Postop

YOUR EXPERIENCE
POSTOPERATIVE PERIOD
FAQ

Postoperative period

The FFS postop is one of the main sources of concern of facial feminization patients.  Here you will find information on the topic of your care and well-being during the entire facial feminization process.  No answer here? Just ask!

One of the most important aspects of the FFS postop process involves the appropriate aftercare management of the patient, both immediately after the operation as well as on the long-term. Proper recovery has a strong influence on whether the patient returns to her usual routine swiftly. The immediate postoperative period is the most intensely influential one, both physically and emotionally. It requires a strict protocol to ensure that the patient receives constant care and is made to feel that she can count on the close support of the professionals involved in her treatment. While the situation may vary according to the patient, the face usually experiences significant inflammation after surgical manipulation, which is most obvious in the eyelid, nose, jaw, and chin areas.

How to prevent and treat post-surgical edema:
  • In advance as well as postop FFS, use of arnica-based topical balm
  • Rest!
  • Medical prescription for anti-inflammatory and analgesic medicine
  • Compression bandage and the application of cold to the operated area (hilotherapy)
  • Manual lymphatic drainage
  • Acupuncture: traditional, auriculotherapy, electroacupuncture and laser acupuncture

The prior use of arnica balm combined with the immediate application of hilotherapy and the early administration of manual lymphatic drainage and acupuncture considerably decrease any edema and speed the recovery and adjustment of the soft tissues. Finally, we recommend using compression therapy (elasticated facial garment provided) for 2-3 weeks after jaw and chin recontouring surgery to assist in tissue repositioning.

Hilotherapy is a thermal-enabled therapy that promotes the healing of damaged tissue. It is used for surgical procedures, injuries and chronic diseases that can produce swelling, hemorrhages, edema and inflammation. Hilotherapy not only promotes healing in the FFS postop process but also reduces pain intensity, thus lessening the need for analgesics.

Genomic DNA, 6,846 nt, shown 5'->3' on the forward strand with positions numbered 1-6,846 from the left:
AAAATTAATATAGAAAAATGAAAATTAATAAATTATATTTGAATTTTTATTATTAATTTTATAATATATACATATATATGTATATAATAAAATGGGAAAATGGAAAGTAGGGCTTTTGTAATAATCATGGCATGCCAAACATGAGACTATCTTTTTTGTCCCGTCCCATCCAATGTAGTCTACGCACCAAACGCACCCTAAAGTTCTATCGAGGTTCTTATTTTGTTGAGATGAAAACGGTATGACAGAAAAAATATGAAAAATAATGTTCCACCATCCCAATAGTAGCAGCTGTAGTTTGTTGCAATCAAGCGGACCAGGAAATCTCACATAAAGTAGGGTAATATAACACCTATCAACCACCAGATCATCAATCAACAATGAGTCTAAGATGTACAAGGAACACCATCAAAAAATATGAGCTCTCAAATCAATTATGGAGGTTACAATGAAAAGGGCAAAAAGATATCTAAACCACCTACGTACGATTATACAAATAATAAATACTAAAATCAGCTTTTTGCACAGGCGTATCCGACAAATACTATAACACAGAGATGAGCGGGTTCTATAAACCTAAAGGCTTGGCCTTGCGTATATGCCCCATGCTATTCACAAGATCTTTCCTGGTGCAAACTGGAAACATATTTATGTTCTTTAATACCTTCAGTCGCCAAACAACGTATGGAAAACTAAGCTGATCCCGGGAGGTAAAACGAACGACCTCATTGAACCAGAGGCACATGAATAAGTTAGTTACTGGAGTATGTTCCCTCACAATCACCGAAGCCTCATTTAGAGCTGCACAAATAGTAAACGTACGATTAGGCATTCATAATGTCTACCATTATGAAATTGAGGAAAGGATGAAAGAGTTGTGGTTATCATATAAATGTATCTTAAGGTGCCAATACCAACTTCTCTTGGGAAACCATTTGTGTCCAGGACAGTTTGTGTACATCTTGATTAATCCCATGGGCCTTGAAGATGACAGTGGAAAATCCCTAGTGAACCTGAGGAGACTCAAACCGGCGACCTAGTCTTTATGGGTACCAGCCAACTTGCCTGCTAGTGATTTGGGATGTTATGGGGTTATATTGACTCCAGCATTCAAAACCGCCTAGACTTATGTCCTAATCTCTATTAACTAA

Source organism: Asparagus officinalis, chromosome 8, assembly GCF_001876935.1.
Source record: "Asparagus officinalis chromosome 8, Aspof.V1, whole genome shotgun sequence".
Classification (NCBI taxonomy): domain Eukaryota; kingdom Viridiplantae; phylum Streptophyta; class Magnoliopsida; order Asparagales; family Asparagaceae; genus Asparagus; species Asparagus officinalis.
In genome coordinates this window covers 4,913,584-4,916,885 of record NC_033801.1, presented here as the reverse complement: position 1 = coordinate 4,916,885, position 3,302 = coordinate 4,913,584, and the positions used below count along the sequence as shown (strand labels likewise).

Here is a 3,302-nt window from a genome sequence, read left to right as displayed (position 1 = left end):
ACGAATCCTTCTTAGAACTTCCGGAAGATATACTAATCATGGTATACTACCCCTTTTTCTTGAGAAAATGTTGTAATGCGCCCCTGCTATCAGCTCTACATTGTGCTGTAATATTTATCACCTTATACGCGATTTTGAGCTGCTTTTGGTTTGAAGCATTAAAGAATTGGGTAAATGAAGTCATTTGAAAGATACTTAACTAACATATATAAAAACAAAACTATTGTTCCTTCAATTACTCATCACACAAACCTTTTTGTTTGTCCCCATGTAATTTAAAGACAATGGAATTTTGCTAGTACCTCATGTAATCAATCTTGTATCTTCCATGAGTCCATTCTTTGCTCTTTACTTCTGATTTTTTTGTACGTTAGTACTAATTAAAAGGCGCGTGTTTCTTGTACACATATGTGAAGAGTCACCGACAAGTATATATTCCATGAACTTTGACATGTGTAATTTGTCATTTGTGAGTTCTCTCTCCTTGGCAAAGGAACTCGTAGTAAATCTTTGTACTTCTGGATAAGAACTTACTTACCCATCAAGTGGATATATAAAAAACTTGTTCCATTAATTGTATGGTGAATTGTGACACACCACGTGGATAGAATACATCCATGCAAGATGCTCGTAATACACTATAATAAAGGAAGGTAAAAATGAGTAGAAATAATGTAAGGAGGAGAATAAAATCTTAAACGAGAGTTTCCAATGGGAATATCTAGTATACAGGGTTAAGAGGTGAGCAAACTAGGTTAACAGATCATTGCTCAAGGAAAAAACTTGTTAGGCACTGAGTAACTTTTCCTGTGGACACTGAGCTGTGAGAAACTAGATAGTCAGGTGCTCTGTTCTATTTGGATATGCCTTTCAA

Medical basis

Hilotherapy is the product of the knowledge gained about the healing processes of injured and/or traumatized tissue. In these processes the key points are:

  1. The role of oxygen supply and the supply of nutrients
    After injuries or surgeries, the oxygen and nutrient supply to the affected tissue is considerably disturbed because of the formation of edemas and hemorrhages. The metabolic speed increases as the tissue becomes overwarm from inflammation of the affected area. The need for oxygen is therefore considerably higher as well. Consequently, the damaged area is no longer supplied with the amount of oxygen needed for maintenance and regeneration. Due to this lack of oxygen (ischemia), further cells die off and liquid-binding proteins become free, producing additional edemas and a vicious cycle that leads to hypoxic damage. The medical requirement is to lower the oxygen need of the affected tissue.
  2. The role of vascular functions
    In craniofacial surgery, vascular dilatation works positively on the postoperative healing process. This vascular dilatation is achieved by warming the affected areas. But nonselective warming leads to an increase in the body’s core temperature and an associated rise in the temperature of the soft tissue surrounding the surgical area. The consequences are various side effects for patients, including an increased risk of infection. The medical requirement is to apply only the exact, low-threshold heat directly to the affected area, with very precise temperature control.